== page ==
The more light a scope gathers, the more powerful it is. And remember, telescope apertures are circles, and the areas of circles increase with the square of the radius, so moving up in aperture, even modestly, can yield big results. Our hypothetical 7X50 binoculars (above) gather over twice the light of the 7X35’s, even though they look about the same size. Put another way, the owner of a 10″ Schmidt-Cassegrain who decides to upgrade to a 12″ will see a 44% increase in light-gathering ability. Not bad for a 2″ increase, eh?

So, you should buy the biggest telescope you can afford, right? The answer is an unqualified MAYBE, and for some people, the answer will be NO. But we’re getting ahead of ourselves.

Types of Telescopes

Modern amateur telescopes can be divided into three classes:

The refractor is what most people think of when they hear the word “telescope”. Refractors gather light with an objective lens at one end and focus the light at the eyepiece at the other end. Refractors were almost extinct at one point, but modern glass elements (including an exciting new artificially grown crystal known as fluorite) have brought the refractor back to prominence.
Refractor advantages: Potential for the best images, no obstruction in light path.

Refractor disadvantages: Some secondary color (“chromatic aberration”) still visible in all but the best units, large aperture instruments can be massive, most expensive of the three designs (often by a large margin), “Guilt By Association” with horrible department store refractors.

The Newtonian Reflector, invented by Sir Issac Newton, uses a parabolic mirror at the end of a tube and focuses the light back at the front of the tube, where the eyepiece sits, after being deflected by a smaller secondary mirror in the light path.

Reflector advantages: Cheapest of the three designs (especially those on Dobsonian mounts), more portable than refractors of similar aperture, inherently color free (no chromatic aberration).
Reflector disadvantages: Secondary obstruction results in some loss of contrast, still quite large compared with Schmidt-Cassegrains, can require frequent collimation (alignment) of optics.
The Schmidt-Cassegrain and its derivatives (Maksutov-Cassegrain, Classical Cassegrain, etc.) use BOTH mirrors and lenses to fold the optical path back onto itself, resulting in a compact tube. The technical term for these scopes is catadioptrics, but since nobody seems to use this term, I won’t.
S-C Advantages: Most compact of the three designs, less expensive than refractors, huge assortment of after-market accessories, can be totally computer driven, very popular.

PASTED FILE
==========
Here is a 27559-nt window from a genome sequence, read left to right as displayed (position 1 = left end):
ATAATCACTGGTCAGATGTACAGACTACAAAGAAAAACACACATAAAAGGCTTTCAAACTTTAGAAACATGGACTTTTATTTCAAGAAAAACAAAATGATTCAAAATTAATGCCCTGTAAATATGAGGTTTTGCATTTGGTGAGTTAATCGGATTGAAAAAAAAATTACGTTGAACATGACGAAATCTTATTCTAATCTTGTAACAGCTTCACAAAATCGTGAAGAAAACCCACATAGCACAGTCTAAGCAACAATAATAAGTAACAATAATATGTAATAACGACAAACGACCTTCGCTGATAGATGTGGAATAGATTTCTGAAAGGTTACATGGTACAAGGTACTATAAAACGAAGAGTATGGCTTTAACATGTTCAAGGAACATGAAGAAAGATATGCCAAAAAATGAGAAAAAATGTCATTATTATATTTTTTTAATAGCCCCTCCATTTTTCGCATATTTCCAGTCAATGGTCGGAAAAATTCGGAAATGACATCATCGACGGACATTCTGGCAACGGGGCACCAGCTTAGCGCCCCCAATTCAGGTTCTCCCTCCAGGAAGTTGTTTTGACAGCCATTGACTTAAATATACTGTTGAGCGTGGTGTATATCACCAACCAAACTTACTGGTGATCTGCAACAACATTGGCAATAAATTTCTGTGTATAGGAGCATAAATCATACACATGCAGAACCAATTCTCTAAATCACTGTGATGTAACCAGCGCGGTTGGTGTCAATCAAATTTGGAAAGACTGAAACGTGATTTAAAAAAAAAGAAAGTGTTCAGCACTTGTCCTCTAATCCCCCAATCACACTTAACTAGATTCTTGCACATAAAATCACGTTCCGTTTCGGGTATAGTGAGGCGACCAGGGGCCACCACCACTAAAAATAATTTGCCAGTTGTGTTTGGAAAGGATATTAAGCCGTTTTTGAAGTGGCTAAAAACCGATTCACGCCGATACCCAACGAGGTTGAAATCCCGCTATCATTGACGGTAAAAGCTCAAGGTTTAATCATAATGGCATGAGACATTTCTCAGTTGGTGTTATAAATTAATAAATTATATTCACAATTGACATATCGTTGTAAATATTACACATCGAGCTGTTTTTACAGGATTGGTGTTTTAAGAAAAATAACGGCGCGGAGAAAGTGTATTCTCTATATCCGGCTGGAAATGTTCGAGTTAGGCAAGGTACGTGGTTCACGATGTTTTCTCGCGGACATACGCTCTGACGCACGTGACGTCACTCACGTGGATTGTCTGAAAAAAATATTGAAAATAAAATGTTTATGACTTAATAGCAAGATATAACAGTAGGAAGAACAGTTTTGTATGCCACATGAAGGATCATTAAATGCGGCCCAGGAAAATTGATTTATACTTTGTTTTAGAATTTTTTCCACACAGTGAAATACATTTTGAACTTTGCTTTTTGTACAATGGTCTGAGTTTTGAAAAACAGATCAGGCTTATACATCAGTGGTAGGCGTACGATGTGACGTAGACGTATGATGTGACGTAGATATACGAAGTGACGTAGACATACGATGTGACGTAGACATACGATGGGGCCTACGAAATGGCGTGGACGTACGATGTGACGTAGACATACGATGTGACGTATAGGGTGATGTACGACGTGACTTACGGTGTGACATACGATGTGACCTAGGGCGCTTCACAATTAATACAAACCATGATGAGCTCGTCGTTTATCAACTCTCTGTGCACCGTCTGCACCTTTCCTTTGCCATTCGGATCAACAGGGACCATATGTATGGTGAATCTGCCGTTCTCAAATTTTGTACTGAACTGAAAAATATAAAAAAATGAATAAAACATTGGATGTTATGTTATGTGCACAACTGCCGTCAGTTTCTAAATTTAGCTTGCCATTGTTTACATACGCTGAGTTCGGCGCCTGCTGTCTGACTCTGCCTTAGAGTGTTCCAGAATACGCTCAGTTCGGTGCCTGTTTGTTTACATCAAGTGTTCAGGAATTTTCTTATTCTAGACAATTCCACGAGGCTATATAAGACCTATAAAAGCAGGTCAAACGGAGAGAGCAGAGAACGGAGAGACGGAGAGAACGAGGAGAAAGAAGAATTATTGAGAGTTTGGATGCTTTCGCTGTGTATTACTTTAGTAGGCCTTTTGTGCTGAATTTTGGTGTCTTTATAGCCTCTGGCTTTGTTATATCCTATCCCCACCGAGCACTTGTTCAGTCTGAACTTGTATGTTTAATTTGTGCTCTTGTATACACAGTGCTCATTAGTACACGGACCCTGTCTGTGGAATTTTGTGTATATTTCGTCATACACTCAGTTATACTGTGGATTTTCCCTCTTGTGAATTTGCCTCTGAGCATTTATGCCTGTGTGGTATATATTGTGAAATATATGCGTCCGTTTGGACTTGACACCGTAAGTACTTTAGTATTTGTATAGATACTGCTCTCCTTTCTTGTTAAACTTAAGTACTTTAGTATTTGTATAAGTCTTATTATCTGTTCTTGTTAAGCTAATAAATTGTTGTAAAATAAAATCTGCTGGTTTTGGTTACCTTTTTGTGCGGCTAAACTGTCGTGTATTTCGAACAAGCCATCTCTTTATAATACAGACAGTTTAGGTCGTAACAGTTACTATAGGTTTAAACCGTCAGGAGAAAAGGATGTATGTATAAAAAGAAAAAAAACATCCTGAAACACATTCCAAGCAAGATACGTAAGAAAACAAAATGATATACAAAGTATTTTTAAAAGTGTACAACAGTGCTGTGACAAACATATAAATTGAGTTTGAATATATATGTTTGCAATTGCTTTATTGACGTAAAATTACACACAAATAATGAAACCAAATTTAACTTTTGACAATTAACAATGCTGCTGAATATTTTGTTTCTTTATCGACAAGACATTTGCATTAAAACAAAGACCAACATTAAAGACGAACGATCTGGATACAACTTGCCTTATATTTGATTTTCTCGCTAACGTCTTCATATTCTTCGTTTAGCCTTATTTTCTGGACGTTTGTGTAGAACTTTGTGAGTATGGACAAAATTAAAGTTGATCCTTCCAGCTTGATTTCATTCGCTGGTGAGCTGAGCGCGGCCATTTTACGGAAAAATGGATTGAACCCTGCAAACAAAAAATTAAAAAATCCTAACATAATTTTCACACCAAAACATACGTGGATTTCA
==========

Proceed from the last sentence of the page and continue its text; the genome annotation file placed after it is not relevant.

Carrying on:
S-C disadvantages: More expensive than reflectors, images are potentially the worst of the three designs (notice I said “potentially!”), most subject to dew of the three designs.

So, which one should I buy?

Depends. The “right” telescope depends on you, your observing habits, and your financial situation. Picking a telescope used to be a simple matter. You started out with a 60 mm refractor (probably from a department store), then you upgraded to a 6″ f/8 reflector from either Criterion or Meade, and if you stuck with it long enough, you eventually bought an 8″ Schmidt-Cassegrain from Celestron.”
My, how things have changed. Throughout the 1960 and 1970’s, the Newtonian reflector ruled the amateur roost. From about the 1980’s onward, astronomers flocked to the portability of Schmidt-Cassegrains as both Meade and Celestron duked it out to try and out-do one another on features. Then, the refractor, long given up for dead, came roaring back with the advent of ED and fluorite glass. Now, you see all three designs in use regularly.
The advantages/disadvantages of each design are well-documented elsewhere, so I’ll attempt to give you some “other” information which may be useful to you.
Despite the optical superiority of good refractors and the lower cost of reflectors, most astronomers still wind up with Schmidt-Cassegrains as their primary instruments. It’s not hard to see why. A 10″ S-C is relatively affordable and portable. A 10″ reflector is a handful, especially an equatorially-mounted one. And a 10″ refractor? Forget it — you’ll probably need a separate observatory to house one.